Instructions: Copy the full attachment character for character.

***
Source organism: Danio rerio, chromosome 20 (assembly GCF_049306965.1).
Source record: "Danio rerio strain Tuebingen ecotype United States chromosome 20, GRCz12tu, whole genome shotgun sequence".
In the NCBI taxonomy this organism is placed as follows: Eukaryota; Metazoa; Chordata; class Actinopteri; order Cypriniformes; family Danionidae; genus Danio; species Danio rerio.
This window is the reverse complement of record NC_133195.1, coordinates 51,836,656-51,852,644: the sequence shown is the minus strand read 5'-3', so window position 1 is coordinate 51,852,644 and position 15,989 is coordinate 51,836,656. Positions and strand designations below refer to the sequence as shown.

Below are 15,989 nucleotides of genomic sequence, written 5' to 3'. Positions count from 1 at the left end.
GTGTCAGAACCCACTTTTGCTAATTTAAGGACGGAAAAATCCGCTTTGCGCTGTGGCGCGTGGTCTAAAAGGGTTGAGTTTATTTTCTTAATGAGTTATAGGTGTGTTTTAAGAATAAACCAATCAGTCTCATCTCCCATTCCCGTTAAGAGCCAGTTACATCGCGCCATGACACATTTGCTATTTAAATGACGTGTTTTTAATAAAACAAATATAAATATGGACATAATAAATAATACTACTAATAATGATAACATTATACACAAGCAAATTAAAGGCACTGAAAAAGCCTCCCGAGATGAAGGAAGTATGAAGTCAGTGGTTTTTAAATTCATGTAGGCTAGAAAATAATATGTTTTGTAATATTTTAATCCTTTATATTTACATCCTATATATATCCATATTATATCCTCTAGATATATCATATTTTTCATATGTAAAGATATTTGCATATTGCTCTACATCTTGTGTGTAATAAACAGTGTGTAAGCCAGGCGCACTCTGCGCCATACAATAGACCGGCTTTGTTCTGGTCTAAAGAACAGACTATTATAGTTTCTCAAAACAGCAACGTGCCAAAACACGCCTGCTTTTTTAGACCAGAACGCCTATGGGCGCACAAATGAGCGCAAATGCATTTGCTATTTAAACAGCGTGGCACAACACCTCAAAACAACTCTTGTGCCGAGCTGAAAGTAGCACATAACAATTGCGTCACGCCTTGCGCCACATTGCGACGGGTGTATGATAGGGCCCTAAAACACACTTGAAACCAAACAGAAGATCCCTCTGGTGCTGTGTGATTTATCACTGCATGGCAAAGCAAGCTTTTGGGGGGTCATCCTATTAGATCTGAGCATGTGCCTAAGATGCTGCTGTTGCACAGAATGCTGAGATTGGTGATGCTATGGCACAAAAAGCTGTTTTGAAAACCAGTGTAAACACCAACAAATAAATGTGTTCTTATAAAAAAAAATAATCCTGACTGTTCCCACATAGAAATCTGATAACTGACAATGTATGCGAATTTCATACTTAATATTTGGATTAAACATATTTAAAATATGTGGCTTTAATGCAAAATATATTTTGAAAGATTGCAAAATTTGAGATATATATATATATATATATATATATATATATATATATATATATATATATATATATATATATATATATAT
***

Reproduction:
Source organism: Danio rerio, chromosome 20 (assembly GCF_049306965.1).
Source record: "Danio rerio strain Tuebingen ecotype United States chromosome 20, GRCz12tu, whole genome shotgun sequence".
In the NCBI taxonomy this organism is placed as follows: Eukaryota; Metazoa; Chordata; class Actinopteri; order Cypriniformes; family Danionidae; genus Danio; species Danio rerio.
This window is the reverse complement of record NC_133195.1, coordinates 51,836,656-51,852,644: the sequence shown is the minus strand read 5'-3', so window position 1 is coordinate 51,852,644 and position 15,989 is coordinate 51,836,656. Positions and strand designations below refer to the sequence as shown.

Below are 15,989 nucleotides of genomic sequence, written 5' to 3'. Positions count from 1 at the left end.
GTGTCAGAACCCACTTTTGCTAATTTAAGGACGGAAAAATCCGCTTTGCGCTGTGGCGCGTGGTCTAAAAGGGTTGAGTTTATTTTCTTAATGAGTTATAGGTGTGTTTTAAGAATAAACCAATCAGTCTCATCTCCCATTCCCGTTAAGAGCCAGTTACATCGCGCCATGACACATTTGCTATTTAAATGACGTGTTTTTAATAAAACAAATATAAATATGGACATAATAAATAATACTACTAATAATGATAACATTATACACAAGCAAATTAAAGGCACTGAAAAAGCCTCCCGAGATGAAGGAAGTATGAAGTCAGTGGTTTTTAAATTCATGTAGGCTAGAAAATAATATGTTTTGTAATATTTTAATCCTTTATATTTACATCCTATATATATCCATATTATATCCTCTAGATATATCATATTTTTCATATGTAAAGATATTTGCATATTGCTCTACATCTTGTGTGTAATAAACAGTGTGTAAGCCAGGCGCACTCTGCGCCATACAATAGACCGGCTTTGTTCTGGTCTAAAGAACAGACTATTATAGTTTCTCAAAACAGCAACGTGCCAAAACACGCCTGCTTTTTTAGACCAGAACGCCTATGGGCGCACAAATGAGCGCAAATGCATTTGCTATTTAAACAGCGTGGCACAACACCTCAAAACAACTCTTGTGCCGAGCTGAAAGTAGCACATAACAATTGCGTCACGCCTTGCGCCACATTGCGACGGGTGTATGATAGGGCCCTAAAACACACTTGAAACCAAACAGAAGATCCCTCTGGTGCTGTGTGATTTATCACTGCATGGCAAAGCAAGCTTTTGGGGGGTCATCCTATTAGATCTGAGCATGTGCCTAAGATGCTGCTGTTGCACAGAATGCTGAGATTGGTGATGCTATGGCACAAAAAGCTGTTTTGAAAACCAGTGTAAACACCAACAAATAAATGTGTTCTTATAAAAAAAAATAATCCTGACTGTTCCCACATAGAAATCTGATAACTGACAATGTATGCGAATTTCATACTTAATATTTGGATTAAACATATTTAAAATATGTGGCTTTAATGCAAAATATATTTTGAAAGATTGCAAAATTTGAGATATATATATATATATATATATATATATATATATATATATATATATATATATATATATATATATATATAT